Mental Illness Symptoms Different for Men Than Women

Men Mental Illness Symptoms

Mental Illness Symptoms Different for Men Than Women

Mental illness is a difficult challenge for anyone to face. It can affect men and women of any age. But because mental illness can cause different symptoms in men than in women, some disorders in men may be harder to recognize. Men who are depressed, for example, may appear angry and irritable rather than sad and withdrawn. It also may be more difficult for men suffering from depression to seek help. Some may see it as a sign of weakness rather than a treatable illness.

Post-Traumatic Stress Disorder (PTSD)
PTSD is a type of anxiety disorder caused by witnessing a violent or life-threatening event, such as war. It is common in men, particularly those who have served in combat. Those with PTSD often relive the traumatic experience. They are distrustful and continually on guard, have terrifying nightmares, and feel emotionally numb and detached. They may also have panic attacks, job and relationship problems, depression, and suicidal thoughts. Although women may feel on edge or anxious as a result of PTSD, men may become angry and aggressive and may begin abusing drugs or alcohol as a way to cope.

Depression
Depression affects many men, although it’s more commonly associated with women. Men and women may feel many of the same symptoms, such as a continually sad or irritable mood; trouble concentrating; a striking change in appetite and energy; feelings of guilt, hopelessness, or worthlessness; lack of interest in life; and/or suicidal thoughts. But they often show different signs of the condition. Men who are depressed may not cry or talk about their feelings, or even hint that they’re thinking about suicide. Men with depression may try harder to hide their symptoms and, as a result, may become angry and aggressive. They may also be more prone to seek relief through alcohol or drugs.

Eating and Body Image Disorders
Although eating disorders are more common in women, they can affect men as well. Anorexia, bulimia, and binge eating disorders are serious, potentially life-threatening disorders marked by abnormal attitudes toward food and weight. Men with an eating disorder may watch calories obsessively or work out at the gym to excess. Men with body image issues may also become obsessed with their muscles, skin, genitals, and nose, or hair— areas of the body that aren’t typically the focus of women with body image issues.

Bipolar Disorder
Formerly known as manic-depression, this mental illness causes swings between depression and mania, a state of extreme euphoria and high energy. Other symptoms include racing thoughts, distractibility, talking too fast or too much, forgoing sleep for days at a time, making grandiose plans, or engaging in high-risk activities, such as multiple shopping sprees. Like women who have the disorder, men may experience ongoing problems with work, sex, and relationships. Without treatment, many turn to substance abuse, act out aggressively and in anger, and/or consider suicide.

Treating the Illness

If you are suffering from one or more of these illnesses, treatment will allow you to lead a full, productive life. However difficult and painful they are, these mental illnesses are all treatable.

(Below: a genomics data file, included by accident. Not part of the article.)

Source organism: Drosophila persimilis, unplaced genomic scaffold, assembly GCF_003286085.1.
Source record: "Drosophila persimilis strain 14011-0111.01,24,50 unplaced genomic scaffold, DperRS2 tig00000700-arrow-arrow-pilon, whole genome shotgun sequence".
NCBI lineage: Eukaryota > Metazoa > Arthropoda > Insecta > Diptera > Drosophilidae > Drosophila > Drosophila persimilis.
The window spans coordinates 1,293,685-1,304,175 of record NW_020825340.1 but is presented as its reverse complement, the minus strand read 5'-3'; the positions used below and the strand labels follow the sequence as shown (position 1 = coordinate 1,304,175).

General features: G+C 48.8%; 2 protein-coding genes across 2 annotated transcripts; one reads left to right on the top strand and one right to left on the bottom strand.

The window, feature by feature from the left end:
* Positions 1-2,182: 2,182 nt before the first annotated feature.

It’s important to know that you have nothing to be embarrassed or ashamed about: These conditions are illnesses, not weaknesses.

Many men have had difficulty communicating what they’re feeling and figuring out how to talk about it.

Some important first steps to feeling better:

  1. Seek medical attention. Your healthcare provider is used to dealing with these issues. He or she can help you get the treatment you need. In some cases, you may be able to resolve your problems with therapy rather than medicine.
  2. Find healthier ways of sharing your feelings. It can be tempting to yell or act out or turn to drugs or alcohol when you are feeling unhappy. But instead of lashing out in anger, breathe deeply, count to 10, and allow yourself some time to calm down.
  3. Manage your stress. Stress at work and at home can worsen the symptoms of many mental illnesses. Don’t feel guilty about taking time for yourself to do things you enjoy. You may also want to see if deep breathing, meditation, or stretching help you relax.
  4. Get regular exercise. Research suggests that daily exercise can help relieve the symptoms of depression, and that people who exercise regularly in their leisure time are less likely to suffer from this mood disorder.
  5. Take care of yourself. You deserve it. Besides exercising regularly, get plenty of sleep and eat nutritious meals with lots of fruits and vegetables. Avoid drugs and alcohol abuse. Being gentle with yourself can put you into a better frame of mind to deal with your mood disorder.

Remember, you don’t need to be afraid to talk to your healthcare provider about continual anxiety, irritability, depression, or any other unusual moods or symptoms you are experiencing. Getting treatment and learning some coping mechanisms can help bring these disorders under control.

Who is AbleTo?
AbleTo helps people overcome the stress, anxiety, and feeling of overwhelm that can lead to depression or other mental health issues. We deliver programs based on your unique circumstances and needs. All therapy and coaching sessions are available from the comfort, privacy and convenience of your own home at the time, day or night, that works best for your schedule. Through phone or video chat, we connect you with our Care Team so that you can get the support to help you feel better.

AbleTo provides an 8-week program of coaching and therapy designed to help you feel better.

Your health insurance may cover AbleTo at little or no cost to you.

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